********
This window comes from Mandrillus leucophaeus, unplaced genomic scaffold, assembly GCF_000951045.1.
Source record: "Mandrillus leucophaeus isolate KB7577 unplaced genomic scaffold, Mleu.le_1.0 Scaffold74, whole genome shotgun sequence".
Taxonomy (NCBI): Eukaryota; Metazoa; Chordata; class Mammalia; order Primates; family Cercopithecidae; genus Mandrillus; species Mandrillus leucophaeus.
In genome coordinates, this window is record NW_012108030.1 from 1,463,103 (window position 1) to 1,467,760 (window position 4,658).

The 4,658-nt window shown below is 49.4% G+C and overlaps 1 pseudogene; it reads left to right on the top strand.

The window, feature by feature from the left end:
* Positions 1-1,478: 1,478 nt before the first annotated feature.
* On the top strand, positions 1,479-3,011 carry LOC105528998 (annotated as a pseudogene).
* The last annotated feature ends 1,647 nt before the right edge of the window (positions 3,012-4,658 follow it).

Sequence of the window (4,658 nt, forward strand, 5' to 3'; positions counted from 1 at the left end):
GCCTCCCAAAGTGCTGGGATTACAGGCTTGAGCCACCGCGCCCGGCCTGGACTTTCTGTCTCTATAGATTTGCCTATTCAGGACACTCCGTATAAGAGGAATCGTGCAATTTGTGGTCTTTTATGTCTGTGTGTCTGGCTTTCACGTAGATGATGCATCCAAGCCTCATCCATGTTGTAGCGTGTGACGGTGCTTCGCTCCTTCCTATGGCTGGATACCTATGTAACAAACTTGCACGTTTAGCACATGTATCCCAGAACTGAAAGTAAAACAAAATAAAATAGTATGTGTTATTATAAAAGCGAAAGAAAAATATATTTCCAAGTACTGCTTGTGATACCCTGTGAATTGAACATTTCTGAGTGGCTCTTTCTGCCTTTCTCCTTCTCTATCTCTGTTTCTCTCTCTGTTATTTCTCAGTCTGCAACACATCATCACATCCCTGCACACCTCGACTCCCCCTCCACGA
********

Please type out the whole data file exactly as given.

This window comes from Mandrillus leucophaeus, unplaced genomic scaffold, assembly GCF_000951045.1.
Source record: "Mandrillus leucophaeus isolate KB7577 unplaced genomic scaffold, Mleu.le_1.0 Scaffold74, whole genome shotgun sequence".
Taxonomy (NCBI): Eukaryota; Metazoa; Chordata; class Mammalia; order Primates; family Cercopithecidae; genus Mandrillus; species Mandrillus leucophaeus.
In genome coordinates, this window is record NW_012108030.1 from 1,463,103 (window position 1) to 1,467,760 (window position 4,658).

The 4,658-nt window shown below is 49.4% G+C and overlaps 1 pseudogene; it reads left to right on the top strand.

The window, feature by feature from the left end:
* Positions 1-1,478: 1,478 nt before the first annotated feature.
* On the top strand, positions 1,479-3,011 carry LOC105528998 (annotated as a pseudogene).
* The last annotated feature ends 1,647 nt before the right edge of the window (positions 3,012-4,658 follow it).

Sequence of the window (4,658 nt, forward strand, 5' to 3'; positions counted from 1 at the left end):
GCCTCCCAAAGTGCTGGGATTACAGGCTTGAGCCACCGCGCCCGGCCTGGACTTTCTGTCTCTATAGATTTGCCTATTCAGGACACTCCGTATAAGAGGAATCGTGCAATTTGTGGTCTTTTATGTCTGTGTGTCTGGCTTTCACGTAGATGATGCATCCAAGCCTCATCCATGTTGTAGCGTGTGACGGTGCTTCGCTCCTTCCTATGGCTGGATACCTATGTAACAAACTTGCACGTTTAGCACATGTATCCCAGAACTGAAAGTAAAACAAAATAAAATAGTATGTGTTATTATAAAAGCGAAAGAAAAATATATTTCCAAGTACTGCTTGTGATACCCTGTGAATTGAACATTTCTGAGTGGCTCTTTCTGCCTTTCTCCTTCTCTATCTCTGTTTCTCTCTCTGTTATTTCTCAGTCTGCAACACATCATCACATCCCTGCACACCTCGACTCCCCCTCCACGA